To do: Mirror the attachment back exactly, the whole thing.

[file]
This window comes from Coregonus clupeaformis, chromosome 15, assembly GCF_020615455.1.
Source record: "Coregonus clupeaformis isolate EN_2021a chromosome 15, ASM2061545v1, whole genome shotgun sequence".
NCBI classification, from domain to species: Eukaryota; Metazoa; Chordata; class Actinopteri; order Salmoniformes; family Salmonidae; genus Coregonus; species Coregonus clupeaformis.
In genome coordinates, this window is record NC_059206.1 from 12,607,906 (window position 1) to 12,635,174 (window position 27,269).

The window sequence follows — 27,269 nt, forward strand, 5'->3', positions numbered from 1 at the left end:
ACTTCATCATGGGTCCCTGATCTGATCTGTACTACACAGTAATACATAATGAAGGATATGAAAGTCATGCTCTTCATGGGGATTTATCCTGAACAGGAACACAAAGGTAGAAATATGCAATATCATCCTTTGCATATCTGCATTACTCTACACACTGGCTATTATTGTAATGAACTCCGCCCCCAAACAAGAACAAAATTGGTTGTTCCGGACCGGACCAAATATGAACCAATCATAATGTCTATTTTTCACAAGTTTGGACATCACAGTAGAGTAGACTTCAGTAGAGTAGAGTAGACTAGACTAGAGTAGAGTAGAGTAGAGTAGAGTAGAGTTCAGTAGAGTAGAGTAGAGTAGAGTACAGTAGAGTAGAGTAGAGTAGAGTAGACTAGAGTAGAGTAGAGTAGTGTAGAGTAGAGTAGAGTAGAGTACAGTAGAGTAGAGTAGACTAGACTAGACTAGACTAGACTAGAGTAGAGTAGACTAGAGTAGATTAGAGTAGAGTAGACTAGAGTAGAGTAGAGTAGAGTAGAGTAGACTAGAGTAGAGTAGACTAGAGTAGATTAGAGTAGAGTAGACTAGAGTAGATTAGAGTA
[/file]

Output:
This window comes from Coregonus clupeaformis, chromosome 15, assembly GCF_020615455.1.
Source record: "Coregonus clupeaformis isolate EN_2021a chromosome 15, ASM2061545v1, whole genome shotgun sequence".
NCBI classification, from domain to species: Eukaryota; Metazoa; Chordata; class Actinopteri; order Salmoniformes; family Salmonidae; genus Coregonus; species Coregonus clupeaformis.
In genome coordinates, this window is record NC_059206.1 from 12,607,906 (window position 1) to 12,635,174 (window position 27,269).

The window sequence follows — 27,269 nt, forward strand, 5'->3', positions numbered from 1 at the left end:
ACTTCATCATGGGTCCCTGATCTGATCTGTACTACACAGTAATACATAATGAAGGATATGAAAGTCATGCTCTTCATGGGGATTTATCCTGAACAGGAACACAAAGGTAGAAATATGCAATATCATCCTTTGCATATCTGCATTACTCTACACACTGGCTATTATTGTAATGAACTCCGCCCCCAAACAAGAACAAAATTGGTTGTTCCGGACCGGACCAAATATGAACCAATCATAATGTCTATTTTTCACAAGTTTGGACATCACAGTAGAGTAGACTTCAGTAGAGTAGAGTAGACTAGACTAGAGTAGAGTAGAGTAGAGTAGAGTAGAGTTCAGTAGAGTAGAGTAGAGTAGAGTACAGTAGAGTAGAGTAGAGTAGAGTAGACTAGAGTAGAGTAGAGTAGTGTAGAGTAGAGTAGAGTAGAGTACAGTAGAGTAGAGTAGACTAGACTAGACTAGACTAGACTAGAGTAGAGTAGACTAGAGTAGATTAGAGTAGAGTAGACTAGAGTAGAGTAGAGTAGAGTAGAGTAGACTAGAGTAGAGTAGACTAGAGTAGATTAGAGTAGAGTAGACTAGAGTAGATTAGAGTA